“One of the issues with Zooming into classes is it’s really not a great substitute for being there,” she said.

Nevertheless, Roberts-Breslin said faculty are continuing to make adjustments.

“It’s a shifting landscape and one that requires a lot of ongoing attention and discussion,” she said.

Professor Heather May added that online attendance poses not only logistical issues, but also pedagogical issues as, in many cases, they make it more difficult for faculty to teach. 

May said that while these negotiations are important, it is equally important to ensure students are receiving the education they came to Emerson to get.

“We want to meet the students where they’re at but we also want to make sure we’re maintaining a level of excellence in our teaching,” May said.

Roberts-Breslin encouraged students and faculty to expand on this discussion to find solutions.

“It’s something we need to continue to work on,” Roberts-Breslin said during the town hall. “I would welcome digging into this with the faculty, with the students, to see if we can find the new solution that takes advantage of the good parts of technology but doesn’t create both logistical and pedagogical issues.”

Fellow panelist and Director of Student Accessibility Services Diane Paxton also noted that the writing and academic resource center has doubled its hours this semester and is working hard to help students complete and submit work, especially as end-of-semester stress and procrastination set in.

Roberts-Breslin added that students need to be “proactive in their communication” when needing to miss class and that faculty should be upfront about their attendance expectations at the beginning of the semester.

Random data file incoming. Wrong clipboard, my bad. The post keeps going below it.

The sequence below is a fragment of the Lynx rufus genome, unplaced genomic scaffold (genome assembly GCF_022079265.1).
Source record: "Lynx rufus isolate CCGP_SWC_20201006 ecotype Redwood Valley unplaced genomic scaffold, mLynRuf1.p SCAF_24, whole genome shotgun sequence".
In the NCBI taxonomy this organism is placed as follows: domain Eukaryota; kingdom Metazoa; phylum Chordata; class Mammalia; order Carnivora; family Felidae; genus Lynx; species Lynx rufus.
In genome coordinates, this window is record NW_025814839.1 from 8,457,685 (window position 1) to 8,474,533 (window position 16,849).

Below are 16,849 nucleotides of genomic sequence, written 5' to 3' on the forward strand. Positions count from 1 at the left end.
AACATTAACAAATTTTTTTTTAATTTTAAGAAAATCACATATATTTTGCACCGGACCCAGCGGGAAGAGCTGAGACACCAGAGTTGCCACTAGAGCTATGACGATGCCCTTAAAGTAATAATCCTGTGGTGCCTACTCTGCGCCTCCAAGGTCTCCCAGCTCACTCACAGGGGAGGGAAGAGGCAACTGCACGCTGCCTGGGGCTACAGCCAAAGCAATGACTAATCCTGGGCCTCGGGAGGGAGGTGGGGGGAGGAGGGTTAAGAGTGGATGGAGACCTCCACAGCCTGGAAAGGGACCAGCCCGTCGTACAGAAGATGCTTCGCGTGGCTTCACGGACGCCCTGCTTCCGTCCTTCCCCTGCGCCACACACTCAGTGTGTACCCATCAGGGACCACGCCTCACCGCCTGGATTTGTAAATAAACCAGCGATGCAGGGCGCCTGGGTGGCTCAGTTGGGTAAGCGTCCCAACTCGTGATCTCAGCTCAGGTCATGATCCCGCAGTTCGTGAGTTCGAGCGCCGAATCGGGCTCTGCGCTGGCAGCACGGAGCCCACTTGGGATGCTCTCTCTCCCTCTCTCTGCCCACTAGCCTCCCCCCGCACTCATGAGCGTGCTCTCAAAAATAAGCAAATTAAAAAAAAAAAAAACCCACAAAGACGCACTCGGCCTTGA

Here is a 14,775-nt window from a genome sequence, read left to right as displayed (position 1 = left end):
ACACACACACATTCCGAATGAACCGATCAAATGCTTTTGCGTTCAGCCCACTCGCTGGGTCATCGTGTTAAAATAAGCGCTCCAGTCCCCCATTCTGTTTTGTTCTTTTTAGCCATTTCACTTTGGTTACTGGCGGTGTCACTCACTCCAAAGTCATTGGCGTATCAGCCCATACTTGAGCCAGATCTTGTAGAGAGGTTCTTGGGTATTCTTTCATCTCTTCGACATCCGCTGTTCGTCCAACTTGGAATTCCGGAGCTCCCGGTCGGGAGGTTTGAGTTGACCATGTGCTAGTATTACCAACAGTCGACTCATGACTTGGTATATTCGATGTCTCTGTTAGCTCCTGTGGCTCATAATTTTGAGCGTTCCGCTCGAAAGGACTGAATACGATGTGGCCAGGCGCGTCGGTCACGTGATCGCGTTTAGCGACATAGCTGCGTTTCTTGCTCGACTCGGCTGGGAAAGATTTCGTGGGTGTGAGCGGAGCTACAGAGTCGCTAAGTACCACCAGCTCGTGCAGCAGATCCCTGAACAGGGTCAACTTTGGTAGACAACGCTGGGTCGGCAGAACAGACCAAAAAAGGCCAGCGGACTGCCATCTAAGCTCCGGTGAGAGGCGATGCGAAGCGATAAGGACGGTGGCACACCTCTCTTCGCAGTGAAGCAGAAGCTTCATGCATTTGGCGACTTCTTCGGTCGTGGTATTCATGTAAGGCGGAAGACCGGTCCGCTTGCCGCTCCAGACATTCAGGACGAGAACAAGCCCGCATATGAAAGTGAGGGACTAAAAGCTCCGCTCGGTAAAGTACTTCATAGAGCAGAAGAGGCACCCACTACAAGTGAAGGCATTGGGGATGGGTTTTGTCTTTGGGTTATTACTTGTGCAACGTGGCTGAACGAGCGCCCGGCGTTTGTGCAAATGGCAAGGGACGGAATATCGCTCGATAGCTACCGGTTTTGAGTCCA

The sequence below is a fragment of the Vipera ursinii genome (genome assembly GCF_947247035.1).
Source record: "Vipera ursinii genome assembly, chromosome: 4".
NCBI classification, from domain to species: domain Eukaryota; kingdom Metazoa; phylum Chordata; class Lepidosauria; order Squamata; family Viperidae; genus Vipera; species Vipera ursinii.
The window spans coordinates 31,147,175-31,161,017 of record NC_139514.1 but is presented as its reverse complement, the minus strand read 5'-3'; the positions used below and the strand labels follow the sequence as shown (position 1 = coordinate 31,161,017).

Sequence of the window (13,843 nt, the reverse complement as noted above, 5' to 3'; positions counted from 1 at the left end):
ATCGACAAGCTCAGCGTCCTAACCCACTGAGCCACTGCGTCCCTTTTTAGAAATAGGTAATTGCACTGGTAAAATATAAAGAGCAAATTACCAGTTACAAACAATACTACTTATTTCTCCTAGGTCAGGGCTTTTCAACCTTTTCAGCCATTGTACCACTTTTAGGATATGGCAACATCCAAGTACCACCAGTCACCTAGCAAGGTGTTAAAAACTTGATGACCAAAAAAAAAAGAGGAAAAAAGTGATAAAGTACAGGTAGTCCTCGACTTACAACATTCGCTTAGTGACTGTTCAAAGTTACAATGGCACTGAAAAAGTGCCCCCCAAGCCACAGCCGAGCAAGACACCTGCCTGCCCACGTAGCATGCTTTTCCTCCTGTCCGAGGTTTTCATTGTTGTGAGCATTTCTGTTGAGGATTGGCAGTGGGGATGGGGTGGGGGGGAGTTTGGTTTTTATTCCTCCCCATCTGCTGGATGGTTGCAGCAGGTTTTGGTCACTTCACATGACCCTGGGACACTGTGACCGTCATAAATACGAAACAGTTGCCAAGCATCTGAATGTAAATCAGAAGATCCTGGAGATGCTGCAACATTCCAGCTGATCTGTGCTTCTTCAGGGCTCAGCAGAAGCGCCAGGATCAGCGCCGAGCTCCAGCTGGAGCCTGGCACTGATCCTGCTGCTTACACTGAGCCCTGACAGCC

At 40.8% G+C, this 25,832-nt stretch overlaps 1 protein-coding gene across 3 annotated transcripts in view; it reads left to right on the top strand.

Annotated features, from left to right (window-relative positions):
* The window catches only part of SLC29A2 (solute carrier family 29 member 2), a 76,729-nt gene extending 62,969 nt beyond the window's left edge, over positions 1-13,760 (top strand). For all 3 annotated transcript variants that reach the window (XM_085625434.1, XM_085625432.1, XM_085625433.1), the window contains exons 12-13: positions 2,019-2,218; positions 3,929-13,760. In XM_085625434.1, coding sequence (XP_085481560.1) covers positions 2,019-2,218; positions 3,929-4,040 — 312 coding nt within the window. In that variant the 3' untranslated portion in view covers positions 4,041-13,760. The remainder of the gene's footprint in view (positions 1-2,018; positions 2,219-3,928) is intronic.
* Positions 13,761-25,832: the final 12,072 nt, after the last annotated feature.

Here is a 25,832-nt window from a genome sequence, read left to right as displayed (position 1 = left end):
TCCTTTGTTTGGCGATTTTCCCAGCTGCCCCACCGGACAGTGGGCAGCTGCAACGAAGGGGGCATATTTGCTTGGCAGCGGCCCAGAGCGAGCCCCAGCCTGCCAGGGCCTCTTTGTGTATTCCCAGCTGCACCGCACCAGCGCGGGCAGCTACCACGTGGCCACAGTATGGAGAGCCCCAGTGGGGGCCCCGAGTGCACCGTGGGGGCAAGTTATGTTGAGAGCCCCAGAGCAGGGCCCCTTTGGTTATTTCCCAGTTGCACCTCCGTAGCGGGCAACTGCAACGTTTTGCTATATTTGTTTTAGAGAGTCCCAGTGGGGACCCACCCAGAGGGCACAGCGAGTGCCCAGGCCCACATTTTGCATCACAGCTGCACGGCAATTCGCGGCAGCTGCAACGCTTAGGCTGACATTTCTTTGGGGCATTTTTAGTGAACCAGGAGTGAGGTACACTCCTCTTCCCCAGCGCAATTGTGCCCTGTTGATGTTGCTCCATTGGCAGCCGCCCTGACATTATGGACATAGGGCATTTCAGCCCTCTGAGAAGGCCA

“If you have to be out for your own wellness and the protection of others’ wellness as well, that’s okay,” said Roberts-Breslin. “But at the same time, what does shared accountability in that situation look like?”

Many questions from the audience were left unanswered at the end of the hour. Chand said the shortcomings of this year’s panel—namely, technical difficulties and time limitations—would be taken into consideration and prevented in the future.

“Obviously, with every event, there are things we can improve on,” Chand told The Beacon after the event. “We will certainly be taking [time limits] into consideration when we conduct the town hall next time.”

Chand said he was happy with the overall turnout and considered the town hall a success despite not lasting long enough to address all the audience’s questions. He said that even though the turnout was mostly virtual, the questions asked reflect “a healthy concern regarding academics at Emerson.”

Now, he said, SGA will debrief the afternoon’s conversations, collect notes from each departmental session as well as the larger panel discussion and begin drafting legislation for next semester. 

“This Academic Town Hall has given [SGA] a lot of data and information to work with,” he said. “When these opinions are raised beforehand, administrators are able to act on it effectively… creating that cycle benefits everyone in the long run.”